Jazz Drummer, DJ Bud Spangler Dies at 74
Bud Spangler, a jazz drummer and longtime San Francisco radio host who produced several Grammy-nominated albums, died last week in Oakland. The cause of death was not available. He was 74.
Mr. Spangler, whose enthusiasm for jazz was contagious, was involved in every era of the genre since first discovering early New Orleans jazz records in his uncle’s record collection in the 194os. He was a self-described “missionary” for the music, taking on many roles to help its popularity spread.
“There’s no area of the music at all that I have any negative feelings about,” Mr. Spangler said in a 2011 interview with Wayne State University Libraries in Detroit. “And I have some knowledge of all of it.”
He served as a bandleader and drummer, performing with a number of notable players. He helped launch Strata Records, a revered independent jazz label. He also produced Grammy-nominated recordings for several jazz artists, including Taylor Eigsti, Mark Levine and Cedar Walton.
In the Bay Area, he became known as a radio fixture, hosting See’s Sunday night jazz show on KJAZ and then “Sunday Night Suites” at KCSM.
Robert “Bud” Spangler was born on Dec. 7, 1938, in Norwalk, Ohio. His family home was located across the street from a high school football field, where the student marching band would practice daily. The drum majorette was his babysitter, and Mr. Spangler would often follow the musicians along the sidelines.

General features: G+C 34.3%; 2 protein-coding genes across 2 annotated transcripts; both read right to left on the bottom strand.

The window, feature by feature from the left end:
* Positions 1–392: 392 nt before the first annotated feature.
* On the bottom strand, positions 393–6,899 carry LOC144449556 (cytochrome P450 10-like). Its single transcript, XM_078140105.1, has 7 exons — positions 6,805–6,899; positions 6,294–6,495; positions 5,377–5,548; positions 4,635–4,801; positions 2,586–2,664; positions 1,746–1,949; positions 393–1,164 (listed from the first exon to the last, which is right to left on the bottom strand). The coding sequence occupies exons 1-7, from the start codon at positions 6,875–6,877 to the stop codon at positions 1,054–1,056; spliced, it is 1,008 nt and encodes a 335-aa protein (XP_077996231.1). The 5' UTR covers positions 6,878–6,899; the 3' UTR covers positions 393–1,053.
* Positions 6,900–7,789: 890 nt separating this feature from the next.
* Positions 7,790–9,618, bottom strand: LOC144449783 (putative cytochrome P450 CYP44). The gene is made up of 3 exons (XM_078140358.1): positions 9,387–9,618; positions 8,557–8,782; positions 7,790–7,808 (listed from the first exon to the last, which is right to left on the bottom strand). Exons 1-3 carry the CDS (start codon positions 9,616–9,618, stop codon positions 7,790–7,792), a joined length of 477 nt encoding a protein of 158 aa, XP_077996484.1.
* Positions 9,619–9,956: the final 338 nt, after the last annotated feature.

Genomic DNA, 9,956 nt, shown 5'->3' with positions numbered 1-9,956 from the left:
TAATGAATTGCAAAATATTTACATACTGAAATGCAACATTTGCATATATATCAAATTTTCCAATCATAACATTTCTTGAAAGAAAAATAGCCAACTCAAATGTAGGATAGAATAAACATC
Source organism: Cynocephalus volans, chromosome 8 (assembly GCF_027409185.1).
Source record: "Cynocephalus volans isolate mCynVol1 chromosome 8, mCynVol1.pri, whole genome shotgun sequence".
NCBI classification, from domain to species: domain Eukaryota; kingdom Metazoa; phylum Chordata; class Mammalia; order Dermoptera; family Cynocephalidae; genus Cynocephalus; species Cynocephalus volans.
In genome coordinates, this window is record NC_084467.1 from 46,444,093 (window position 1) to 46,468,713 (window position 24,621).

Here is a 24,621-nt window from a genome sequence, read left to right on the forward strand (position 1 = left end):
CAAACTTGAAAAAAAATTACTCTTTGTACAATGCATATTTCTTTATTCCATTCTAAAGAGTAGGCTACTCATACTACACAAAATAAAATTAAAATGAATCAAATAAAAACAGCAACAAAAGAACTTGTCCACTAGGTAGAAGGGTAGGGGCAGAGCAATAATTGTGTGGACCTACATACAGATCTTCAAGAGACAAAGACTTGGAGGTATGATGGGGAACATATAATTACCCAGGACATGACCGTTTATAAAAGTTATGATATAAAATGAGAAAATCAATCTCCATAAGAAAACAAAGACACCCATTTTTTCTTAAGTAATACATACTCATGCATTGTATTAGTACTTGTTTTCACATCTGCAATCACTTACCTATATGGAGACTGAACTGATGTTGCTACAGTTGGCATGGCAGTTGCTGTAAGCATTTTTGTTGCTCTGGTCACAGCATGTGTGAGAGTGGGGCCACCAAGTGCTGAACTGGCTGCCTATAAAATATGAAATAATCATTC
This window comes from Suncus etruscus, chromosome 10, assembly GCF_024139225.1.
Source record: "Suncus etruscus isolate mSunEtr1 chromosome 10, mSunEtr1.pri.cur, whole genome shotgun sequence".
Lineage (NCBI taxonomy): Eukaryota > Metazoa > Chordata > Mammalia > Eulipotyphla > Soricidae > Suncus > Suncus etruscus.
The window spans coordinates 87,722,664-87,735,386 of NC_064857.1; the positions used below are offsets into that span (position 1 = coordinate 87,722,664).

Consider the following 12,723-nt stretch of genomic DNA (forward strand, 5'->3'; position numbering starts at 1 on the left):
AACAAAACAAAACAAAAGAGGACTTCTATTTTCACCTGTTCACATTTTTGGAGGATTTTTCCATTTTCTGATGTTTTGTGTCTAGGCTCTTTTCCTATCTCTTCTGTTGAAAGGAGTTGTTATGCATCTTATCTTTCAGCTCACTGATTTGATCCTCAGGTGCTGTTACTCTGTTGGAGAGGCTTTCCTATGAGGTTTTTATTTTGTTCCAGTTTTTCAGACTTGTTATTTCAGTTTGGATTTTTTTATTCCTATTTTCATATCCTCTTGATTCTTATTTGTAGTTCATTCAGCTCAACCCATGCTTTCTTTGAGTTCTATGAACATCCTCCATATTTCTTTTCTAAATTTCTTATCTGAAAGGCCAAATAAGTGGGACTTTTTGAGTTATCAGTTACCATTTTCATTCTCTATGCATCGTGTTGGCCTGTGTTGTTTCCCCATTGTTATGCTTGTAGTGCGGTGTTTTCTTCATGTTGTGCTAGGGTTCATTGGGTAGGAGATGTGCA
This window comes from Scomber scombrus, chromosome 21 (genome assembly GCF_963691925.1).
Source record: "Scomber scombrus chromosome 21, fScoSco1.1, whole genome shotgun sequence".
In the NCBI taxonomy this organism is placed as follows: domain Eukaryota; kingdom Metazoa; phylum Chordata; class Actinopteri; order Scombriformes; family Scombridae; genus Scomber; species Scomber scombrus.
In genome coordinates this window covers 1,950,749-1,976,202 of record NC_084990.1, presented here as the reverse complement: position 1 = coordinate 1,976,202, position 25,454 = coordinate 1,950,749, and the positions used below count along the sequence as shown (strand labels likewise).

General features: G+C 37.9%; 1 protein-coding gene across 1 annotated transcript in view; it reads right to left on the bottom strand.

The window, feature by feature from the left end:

“The drums always thrilled me,” he said.
Borrowing his father’s bass drum and a neighbor’s sticks and brushes, Mr. Spangler taught himself to play the instrument, putting on backyard concerts for his friends. Despite suffering from polio, he eventually took formal lessons, becoming proficient enough to perform in public in the seventh grade. By the time he got to high school, he was leading his own band.
In the ’50s, Mr. Spangler attended Michigan State University, where he worked with many professional musicians. At 19, he got a job as the drummer and host of a Saturday morning television show on a local station, presenting an alternative to “American Bandstand.” He eventually started hosting radio shows at the college station before moving to Detroit to take up performing live in earnest.
In the late ’70s, he moved to Northern California, where he started hosting radio shows, producing records and playing with various ensembles, including the Tom Peron-Bud Spangler Interplay Quartet.
In 1991, he co-founded the Jazz at Filoli summer concert series in Woodside, which ran through 2007.
“I was living my dream,” he said.
In 2011, several local jazz acts, including Khalil Shaheed and Kitty Margolis, performed at a tribute concert billed as “A Salute to Bud Spangler” at Yoshi’s Oakland.
No memorial plans have been announced.